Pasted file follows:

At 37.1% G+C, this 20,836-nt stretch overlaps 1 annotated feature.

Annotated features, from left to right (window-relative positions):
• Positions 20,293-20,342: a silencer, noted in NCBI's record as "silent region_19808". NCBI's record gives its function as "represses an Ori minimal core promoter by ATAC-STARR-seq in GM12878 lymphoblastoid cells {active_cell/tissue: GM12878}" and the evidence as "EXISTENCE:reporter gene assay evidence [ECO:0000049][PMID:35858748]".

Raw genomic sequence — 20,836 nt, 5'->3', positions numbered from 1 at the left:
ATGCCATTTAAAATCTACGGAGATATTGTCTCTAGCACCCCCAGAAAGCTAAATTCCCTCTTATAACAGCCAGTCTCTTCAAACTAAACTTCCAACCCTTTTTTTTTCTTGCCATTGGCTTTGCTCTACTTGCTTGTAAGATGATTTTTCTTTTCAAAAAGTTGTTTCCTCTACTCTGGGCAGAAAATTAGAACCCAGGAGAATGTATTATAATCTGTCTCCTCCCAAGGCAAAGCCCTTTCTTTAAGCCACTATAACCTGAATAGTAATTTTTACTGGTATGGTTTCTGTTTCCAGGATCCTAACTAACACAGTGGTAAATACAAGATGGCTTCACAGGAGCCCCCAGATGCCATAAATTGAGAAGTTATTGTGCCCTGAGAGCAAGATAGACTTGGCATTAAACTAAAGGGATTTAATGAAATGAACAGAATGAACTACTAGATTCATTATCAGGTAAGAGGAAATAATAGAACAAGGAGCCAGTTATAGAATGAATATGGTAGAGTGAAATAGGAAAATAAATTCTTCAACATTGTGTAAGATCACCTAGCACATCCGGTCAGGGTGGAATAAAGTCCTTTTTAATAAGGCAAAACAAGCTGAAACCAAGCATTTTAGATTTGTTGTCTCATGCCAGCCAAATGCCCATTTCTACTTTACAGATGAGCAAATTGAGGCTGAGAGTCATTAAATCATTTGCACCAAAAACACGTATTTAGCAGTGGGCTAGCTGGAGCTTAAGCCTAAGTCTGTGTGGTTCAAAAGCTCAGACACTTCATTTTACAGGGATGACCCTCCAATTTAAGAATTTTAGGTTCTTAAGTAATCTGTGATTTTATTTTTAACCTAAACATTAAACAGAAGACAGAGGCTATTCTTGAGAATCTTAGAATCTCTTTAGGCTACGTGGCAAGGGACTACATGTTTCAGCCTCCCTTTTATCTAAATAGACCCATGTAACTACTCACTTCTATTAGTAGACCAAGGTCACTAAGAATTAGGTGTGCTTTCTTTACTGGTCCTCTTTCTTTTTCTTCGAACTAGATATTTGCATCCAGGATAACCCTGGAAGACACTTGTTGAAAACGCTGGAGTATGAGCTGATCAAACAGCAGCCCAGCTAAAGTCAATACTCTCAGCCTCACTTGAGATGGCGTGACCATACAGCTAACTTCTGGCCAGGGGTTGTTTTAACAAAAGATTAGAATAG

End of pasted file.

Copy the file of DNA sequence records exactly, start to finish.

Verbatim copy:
At 37.1% G+C, this 20,836-nt stretch overlaps 1 annotated feature.

Annotated features, from left to right (window-relative positions):
• Positions 20,293-20,342: a silencer, noted in NCBI's record as "silent region_19808". NCBI's record gives its function as "represses an Ori minimal core promoter by ATAC-STARR-seq in GM12878 lymphoblastoid cells {active_cell/tissue: GM12878}" and the evidence as "EXISTENCE:reporter gene assay evidence [ECO:0000049][PMID:35858748]".

Raw genomic sequence — 20,836 nt, 5'->3', positions numbered from 1 at the left:
ATGCCATTTAAAATCTACGGAGATATTGTCTCTAGCACCCCCAGAAAGCTAAATTCCCTCTTATAACAGCCAGTCTCTTCAAACTAAACTTCCAACCCTTTTTTTTTCTTGCCATTGGCTTTGCTCTACTTGCTTGTAAGATGATTTTTCTTTTCAAAAAGTTGTTTCCTCTACTCTGGGCAGAAAATTAGAACCCAGGAGAATGTATTATAATCTGTCTCCTCCCAAGGCAAAGCCCTTTCTTTAAGCCACTATAACCTGAATAGTAATTTTTACTGGTATGGTTTCTGTTTCCAGGATCCTAACTAACACAGTGGTAAATACAAGATGGCTTCACAGGAGCCCCCAGATGCCATAAATTGAGAAGTTATTGTGCCCTGAGAGCAAGATAGACTTGGCATTAAACTAAAGGGATTTAATGAAATGAACAGAATGAACTACTAGATTCATTATCAGGTAAGAGGAAATAATAGAACAAGGAGCCAGTTATAGAATGAATATGGTAGAGTGAAATAGGAAAATAAATTCTTCAACATTGTGTAAGATCACCTAGCACATCCGGTCAGGGTGGAATAAAGTCCTTTTTAATAAGGCAAAACAAGCTGAAACCAAGCATTTTAGATTTGTTGTCTCATGCCAGCCAAATGCCCATTTCTACTTTACAGATGAGCAAATTGAGGCTGAGAGTCATTAAATCATTTGCACCAAAAACACGTATTTAGCAGTGGGCTAGCTGGAGCTTAAGCCTAAGTCTGTGTGGTTCAAAAGCTCAGACACTTCATTTTACAGGGATGACCCTCCAATTTAAGAATTTTAGGTTCTTAAGTAATCTGTGATTTTATTTTTAACCTAAACATTAAACAGAAGACAGAGGCTATTCTTGAGAATCTTAGAATCTCTTTAGGCTACGTGGCAAGGGACTACATGTTTCAGCCTCCCTTTTATCTAAATAGACCCATGTAACTACTCACTTCTATTAGTAGACCAAGGTCACTAAGAATTAGGTGTGCTTTCTTTACTGGTCCTCTTTCTTTTTCTTCGAACTAGATATTTGCATCCAGGATAACCCTGGAAGACACTTGTTGAAAACGCTGGAGTATGAGCTGATCAAACAGCAGCCCAGCTAAAGTCAATACTCTCAGCCTCACTTGAGATGGCGTGACCATACAGCTAACTTCTGGCCAGGGGTTGTTTTAACAAAAGATTAGAATAG